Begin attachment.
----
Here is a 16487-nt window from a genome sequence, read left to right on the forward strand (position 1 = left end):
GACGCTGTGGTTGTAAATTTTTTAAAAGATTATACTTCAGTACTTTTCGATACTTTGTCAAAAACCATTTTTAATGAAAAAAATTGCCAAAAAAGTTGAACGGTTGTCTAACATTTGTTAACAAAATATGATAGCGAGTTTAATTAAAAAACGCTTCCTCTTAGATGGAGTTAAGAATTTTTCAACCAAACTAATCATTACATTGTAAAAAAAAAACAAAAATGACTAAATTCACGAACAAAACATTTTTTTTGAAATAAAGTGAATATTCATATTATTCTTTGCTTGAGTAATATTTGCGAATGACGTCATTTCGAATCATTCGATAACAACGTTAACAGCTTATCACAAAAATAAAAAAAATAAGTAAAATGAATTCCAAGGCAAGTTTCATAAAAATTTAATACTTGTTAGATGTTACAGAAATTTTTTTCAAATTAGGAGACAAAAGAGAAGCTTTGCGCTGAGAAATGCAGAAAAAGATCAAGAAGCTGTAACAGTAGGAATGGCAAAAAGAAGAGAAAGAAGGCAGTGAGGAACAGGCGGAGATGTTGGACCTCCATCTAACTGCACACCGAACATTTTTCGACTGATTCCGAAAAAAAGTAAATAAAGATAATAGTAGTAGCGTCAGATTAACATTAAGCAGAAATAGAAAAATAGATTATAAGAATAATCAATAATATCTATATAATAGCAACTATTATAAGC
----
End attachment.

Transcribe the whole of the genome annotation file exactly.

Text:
Here is a 16487-nt window from a genome sequence, read left to right on the forward strand (position 1 = left end):
GACGCTGTGGTTGTAAATTTTTTAAAAGATTATACTTCAGTACTTTTCGATACTTTGTCAAAAACCATTTTTAATGAAAAAAATTGCCAAAAAAGTTGAACGGTTGTCTAACATTTGTTAACAAAATATGATAGCGAGTTTAATTAAAAAACGCTTCCTCTTAGATGGAGTTAAGAATTTTTCAACCAAACTAATCATTACATTGTAAAAAAAAAACAAAAATGACTAAATTCACGAACAAAACATTTTTTTTGAAATAAAGTGAATATTCATATTATTCTTTGCTTGAGTAATATTTGCGAATGACGTCATTTCGAATCATTCGATAACAACGTTAACAGCTTATCACAAAAATAAAAAAAATAAGTAAAATGAATTCCAAGGCAAGTTTCATAAAAATTTAATACTTGTTAGATGTTACAGAAATTTTTTTCAAATTAGGAGACAAAAGAGAAGCTTTGCGCTGAGAAATGCAGAAAAAGATCAAGAAGCTGTAACAGTAGGAATGGCAAAAAGAAGAGAAAGAAGGCAGTGAGGAACAGGCGGAGATGTTGGACCTCCATCTAACTGCACACCGAACATTTTTCGACTGATTCCGAAAAAAAGTAAATAAAGATAATAGTAGTAGCGTCAGATTAACATTAAGCAGAAATAGAAAAATAGATTATAAGAATAATCAATAATATCTATATAATAGCAACTATTATAAGC